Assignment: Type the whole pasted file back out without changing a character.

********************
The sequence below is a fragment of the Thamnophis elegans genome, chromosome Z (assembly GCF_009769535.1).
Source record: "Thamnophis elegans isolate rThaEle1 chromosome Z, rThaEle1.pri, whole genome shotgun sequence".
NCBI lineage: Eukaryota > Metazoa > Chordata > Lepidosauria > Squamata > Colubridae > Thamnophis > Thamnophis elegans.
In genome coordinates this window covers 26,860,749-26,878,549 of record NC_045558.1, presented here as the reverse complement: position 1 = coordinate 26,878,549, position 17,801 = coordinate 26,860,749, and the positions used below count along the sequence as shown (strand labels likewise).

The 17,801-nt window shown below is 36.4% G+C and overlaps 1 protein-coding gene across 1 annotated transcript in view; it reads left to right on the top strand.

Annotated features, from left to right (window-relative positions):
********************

The sequence below is a fragment of the Thamnophis elegans genome, chromosome Z (assembly GCF_009769535.1).
Source record: "Thamnophis elegans isolate rThaEle1 chromosome Z, rThaEle1.pri, whole genome shotgun sequence".
NCBI lineage: Eukaryota > Metazoa > Chordata > Lepidosauria > Squamata > Colubridae > Thamnophis > Thamnophis elegans.
In genome coordinates this window covers 26,860,749-26,878,549 of record NC_045558.1, presented here as the reverse complement: position 1 = coordinate 26,878,549, position 17,801 = coordinate 26,860,749, and the positions used below count along the sequence as shown (strand labels likewise).

The 17,801-nt window shown below is 36.4% G+C and overlaps 1 protein-coding gene across 1 annotated transcript in view; it reads left to right on the top strand.

Annotated features, from left to right (window-relative positions):